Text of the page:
‘The Odyssey’ is a Greek epic still read and cherished today for its crazy plot and fascinating characters. One of these characters is Eurycleia. Learn more about Eurycleia, then test your knowledge with a quiz.

Introducing The Odyssey

The Odyssey is a Greek epic written sometime in the late 8th century B.C. An epic is a very long, narrative poem that usually tells of a hero’s deeds. The poet Homer is commonly given credit for writing this particular epic.

The epic tells of the journey of Odysseus, a famous hero of the Trojan War. After the war, which lasts an entire decade, Odysseus must make his way back to his home of Ithaca. Not only did the war last a decade, but so did his journey home. That’s right: his journey lasted ten whole years. Remember this next time you think your commute home takes forever!

Who Is Eurycleia?

Odysseus isn’t the only character of importance in this epic, though. Eurycleia is a maid in the palace of Odysseus and was bought as a slave by Odysseus’ father, Laertes. Laertes treated her as a wife, but they never consummated their relationship because Laertes didn’t want to dishonor his actual wife, Anticleia.

Eurycleia, besides being a maid, was also a wet nurse, a woman who nurses a baby when the baby’s mother is unable to do so, or unwilling. It’s not clear which is the case with Anticleia, Odysseus’ mother, but it could also be that this was simply the ‘in’ thing to do as a woman of nobility at the time. Regardless, Odysseus was nursed and basically raised by Eurycleia, and they developed a very strong bond.

Without Odysseus

While Odysseus is off war-heroing and journeying for twenty years, things get pretty chaotic around his palace. Penelope, his wife, is the object of much desire, due to her general beauty as well as the fact that she’s believed to be a widow with a ton of money and a palace to her name. This leads to over one hundred suitors making themselves at home in said palace, abusing the servants (including Eurycleia), acting like a horde of toddlers, destroying everything within reach, and eating all the food.

During this time, Eurycleia tries to do her part on behalf of the family she’s served for her entire adult life. She nurses Telemachus, Odysseus’ son, and helps raise him. She also keeps an eye out for poor behavior from the other servants, tallying which ones conspire with the suitors and which ones remain loyal to Penelope. When Telemachus is older and wants to go out searching for information about his father’s whereabouts, Eurycleia gets his provisions from the storehouse and swears not to tell Penelope for twelve days that Telemachus is chasing news of his father on the sea.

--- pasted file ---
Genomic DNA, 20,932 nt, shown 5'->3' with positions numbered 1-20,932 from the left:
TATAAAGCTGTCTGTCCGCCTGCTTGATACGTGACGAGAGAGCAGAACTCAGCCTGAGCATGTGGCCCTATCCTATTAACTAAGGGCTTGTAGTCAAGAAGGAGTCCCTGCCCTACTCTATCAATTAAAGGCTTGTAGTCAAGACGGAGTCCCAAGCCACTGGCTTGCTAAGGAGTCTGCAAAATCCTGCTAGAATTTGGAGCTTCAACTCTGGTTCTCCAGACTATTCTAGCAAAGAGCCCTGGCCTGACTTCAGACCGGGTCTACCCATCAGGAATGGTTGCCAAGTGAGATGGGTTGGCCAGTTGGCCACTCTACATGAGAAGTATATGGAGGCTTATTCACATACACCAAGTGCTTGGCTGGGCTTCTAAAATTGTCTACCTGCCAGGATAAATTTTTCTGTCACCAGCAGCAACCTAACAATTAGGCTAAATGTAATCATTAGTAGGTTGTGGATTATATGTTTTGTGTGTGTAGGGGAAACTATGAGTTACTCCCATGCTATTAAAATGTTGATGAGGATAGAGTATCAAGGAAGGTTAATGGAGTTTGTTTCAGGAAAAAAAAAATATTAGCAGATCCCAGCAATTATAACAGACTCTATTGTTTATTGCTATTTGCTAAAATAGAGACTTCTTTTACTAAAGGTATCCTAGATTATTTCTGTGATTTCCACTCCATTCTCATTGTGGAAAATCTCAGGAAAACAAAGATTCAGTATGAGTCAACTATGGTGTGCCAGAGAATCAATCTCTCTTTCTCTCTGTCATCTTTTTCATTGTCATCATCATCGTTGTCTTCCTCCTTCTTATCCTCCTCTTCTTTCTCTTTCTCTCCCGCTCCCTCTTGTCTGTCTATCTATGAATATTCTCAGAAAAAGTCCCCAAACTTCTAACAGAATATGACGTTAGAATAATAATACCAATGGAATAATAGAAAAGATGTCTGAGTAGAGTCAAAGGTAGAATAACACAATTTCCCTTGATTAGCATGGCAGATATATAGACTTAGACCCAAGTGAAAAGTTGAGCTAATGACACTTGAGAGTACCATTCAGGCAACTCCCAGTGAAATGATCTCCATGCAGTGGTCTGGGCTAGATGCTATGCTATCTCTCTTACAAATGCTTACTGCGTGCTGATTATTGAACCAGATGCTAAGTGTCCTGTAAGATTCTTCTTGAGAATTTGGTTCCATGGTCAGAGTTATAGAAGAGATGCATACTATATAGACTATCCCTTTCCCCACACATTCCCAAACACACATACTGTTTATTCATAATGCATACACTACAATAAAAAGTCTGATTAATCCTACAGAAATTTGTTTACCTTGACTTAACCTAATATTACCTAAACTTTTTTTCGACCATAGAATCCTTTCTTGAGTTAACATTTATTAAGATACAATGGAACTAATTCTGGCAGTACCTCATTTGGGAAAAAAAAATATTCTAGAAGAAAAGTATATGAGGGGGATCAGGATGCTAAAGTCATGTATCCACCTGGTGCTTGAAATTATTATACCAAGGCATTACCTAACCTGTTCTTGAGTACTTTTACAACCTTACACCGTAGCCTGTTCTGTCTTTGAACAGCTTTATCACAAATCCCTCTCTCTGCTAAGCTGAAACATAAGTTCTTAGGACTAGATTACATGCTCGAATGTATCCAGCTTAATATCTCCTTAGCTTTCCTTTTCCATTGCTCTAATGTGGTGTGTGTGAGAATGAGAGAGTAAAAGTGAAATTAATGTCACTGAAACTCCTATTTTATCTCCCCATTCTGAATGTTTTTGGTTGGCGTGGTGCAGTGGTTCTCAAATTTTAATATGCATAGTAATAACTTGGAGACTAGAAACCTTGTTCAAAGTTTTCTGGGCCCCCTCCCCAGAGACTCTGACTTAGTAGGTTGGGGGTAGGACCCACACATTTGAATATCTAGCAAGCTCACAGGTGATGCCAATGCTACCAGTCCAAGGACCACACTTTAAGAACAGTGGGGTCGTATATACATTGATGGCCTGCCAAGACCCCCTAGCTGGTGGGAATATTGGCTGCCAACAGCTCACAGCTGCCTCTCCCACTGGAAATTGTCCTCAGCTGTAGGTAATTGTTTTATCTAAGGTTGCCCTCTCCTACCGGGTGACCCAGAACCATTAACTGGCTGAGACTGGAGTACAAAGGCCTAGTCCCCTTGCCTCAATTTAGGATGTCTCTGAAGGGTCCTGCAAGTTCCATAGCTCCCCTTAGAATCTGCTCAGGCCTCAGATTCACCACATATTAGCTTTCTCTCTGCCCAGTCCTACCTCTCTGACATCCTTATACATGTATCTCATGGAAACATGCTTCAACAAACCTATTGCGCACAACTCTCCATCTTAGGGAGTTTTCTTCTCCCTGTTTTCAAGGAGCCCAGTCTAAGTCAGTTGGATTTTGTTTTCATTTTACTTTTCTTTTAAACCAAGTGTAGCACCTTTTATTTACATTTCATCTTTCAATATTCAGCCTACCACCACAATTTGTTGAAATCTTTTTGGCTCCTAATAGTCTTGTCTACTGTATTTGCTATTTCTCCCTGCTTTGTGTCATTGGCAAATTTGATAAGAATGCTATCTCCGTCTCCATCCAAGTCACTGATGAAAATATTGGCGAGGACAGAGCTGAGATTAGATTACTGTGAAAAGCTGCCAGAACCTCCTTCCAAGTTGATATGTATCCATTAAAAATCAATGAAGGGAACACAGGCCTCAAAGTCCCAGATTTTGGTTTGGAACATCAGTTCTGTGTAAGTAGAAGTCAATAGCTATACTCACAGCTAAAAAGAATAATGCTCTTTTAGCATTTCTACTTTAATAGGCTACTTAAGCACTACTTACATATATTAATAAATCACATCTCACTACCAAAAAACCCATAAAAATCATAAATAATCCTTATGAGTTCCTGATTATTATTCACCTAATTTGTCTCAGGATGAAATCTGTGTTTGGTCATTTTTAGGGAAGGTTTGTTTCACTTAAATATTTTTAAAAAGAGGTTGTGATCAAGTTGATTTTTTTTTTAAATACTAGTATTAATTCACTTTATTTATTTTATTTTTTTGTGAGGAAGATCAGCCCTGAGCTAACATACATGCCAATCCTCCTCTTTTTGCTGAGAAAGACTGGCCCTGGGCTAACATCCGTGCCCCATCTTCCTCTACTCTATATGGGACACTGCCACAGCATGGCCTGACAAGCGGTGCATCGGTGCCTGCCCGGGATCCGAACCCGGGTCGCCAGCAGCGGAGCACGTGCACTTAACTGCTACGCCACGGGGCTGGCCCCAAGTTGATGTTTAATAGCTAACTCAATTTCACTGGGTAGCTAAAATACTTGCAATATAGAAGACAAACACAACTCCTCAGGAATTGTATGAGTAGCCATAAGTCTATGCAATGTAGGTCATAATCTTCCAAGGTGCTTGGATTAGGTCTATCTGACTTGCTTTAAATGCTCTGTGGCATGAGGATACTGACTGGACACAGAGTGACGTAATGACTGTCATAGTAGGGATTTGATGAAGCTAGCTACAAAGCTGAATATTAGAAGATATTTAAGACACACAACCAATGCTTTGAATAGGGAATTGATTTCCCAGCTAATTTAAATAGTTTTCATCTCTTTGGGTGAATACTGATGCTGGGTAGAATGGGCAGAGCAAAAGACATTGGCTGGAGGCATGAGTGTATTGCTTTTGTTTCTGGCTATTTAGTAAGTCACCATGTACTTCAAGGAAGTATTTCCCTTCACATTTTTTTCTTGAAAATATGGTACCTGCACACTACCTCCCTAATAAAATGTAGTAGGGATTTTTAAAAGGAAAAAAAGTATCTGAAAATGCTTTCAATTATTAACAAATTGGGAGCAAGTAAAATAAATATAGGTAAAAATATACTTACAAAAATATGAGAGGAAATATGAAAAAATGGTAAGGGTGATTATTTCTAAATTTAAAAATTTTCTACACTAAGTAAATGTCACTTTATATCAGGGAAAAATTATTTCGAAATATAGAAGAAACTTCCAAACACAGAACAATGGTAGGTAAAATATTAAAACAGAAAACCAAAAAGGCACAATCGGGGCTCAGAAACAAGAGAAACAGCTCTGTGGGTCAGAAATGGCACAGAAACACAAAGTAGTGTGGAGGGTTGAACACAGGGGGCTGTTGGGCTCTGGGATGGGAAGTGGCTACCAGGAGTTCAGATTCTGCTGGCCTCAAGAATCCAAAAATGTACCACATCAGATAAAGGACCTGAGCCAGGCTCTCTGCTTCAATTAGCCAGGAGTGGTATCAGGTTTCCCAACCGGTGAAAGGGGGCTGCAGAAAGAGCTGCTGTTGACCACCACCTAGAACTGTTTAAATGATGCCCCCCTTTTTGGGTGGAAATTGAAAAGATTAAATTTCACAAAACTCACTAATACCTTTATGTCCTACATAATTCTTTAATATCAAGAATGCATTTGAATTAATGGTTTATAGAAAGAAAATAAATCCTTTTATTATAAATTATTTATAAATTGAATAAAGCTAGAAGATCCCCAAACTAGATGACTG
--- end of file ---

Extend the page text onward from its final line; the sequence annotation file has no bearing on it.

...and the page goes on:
The Hero’s Return

Eventually Odysseus does come home – and not a moment too soon. The suitors have reached their last straw with Penelope’s constant refusals to choose one of them to wed, and things look pretty dire. Finally, here comes Odysseus, disguised as a beggar by Athena, the goddess of wisdom. He arrives at a hidden harbor of Ithaca and meets up with Telemachus, just returning from his journey to discover the whereabouts of his father. Odysseus reveals his identity to Telemachus, and the two head to the palace, Odysseus still disguised as a beggar.

Aside from his son, to whom Odysseus has revealed his identity, not a single person recognizes Odysseus. That is, besides Eurycleia. Wouldn’t you recognize someone you’d raised and known since childhood? The moment of recognition happens when the old beggar enters the palace – Eurycleia takes pity on him and begins to wash his feet. She notices a scar above the man’s knee that looks just like the one Odysseus got from a boar as a kid. And hooray! She is elated to learn that the old beggar is actually Odysseus. He swears her to secrecy about his identity. Eurycleia tries to tell Penelope anyway, but she refuses to believe the maid.

The situation culminates when the disguised Odysseus wins a contest for his wife’s hand in marriage and then slays the other suitors competing for Penelope as well as the servants who had betrayed him. He then throws off his disguise to reveal his identity to everyone.

Lesson Summary

The Odyssey is a Greek epic, or long poem telling of a hero’s deeds. It follows the war hero Odysseus on his ten-year journey home to Ithaca as well as the goings-on of Ithaca while he’s away. In his absence, his old wet nurse, Eurycleia, must deal with the suitors fighting over Odysseus’ wife, Penelope, and taking over the palace. Eurycleia is the only person to recognize Odysseus by an old scar when he returns disguised as a beggar.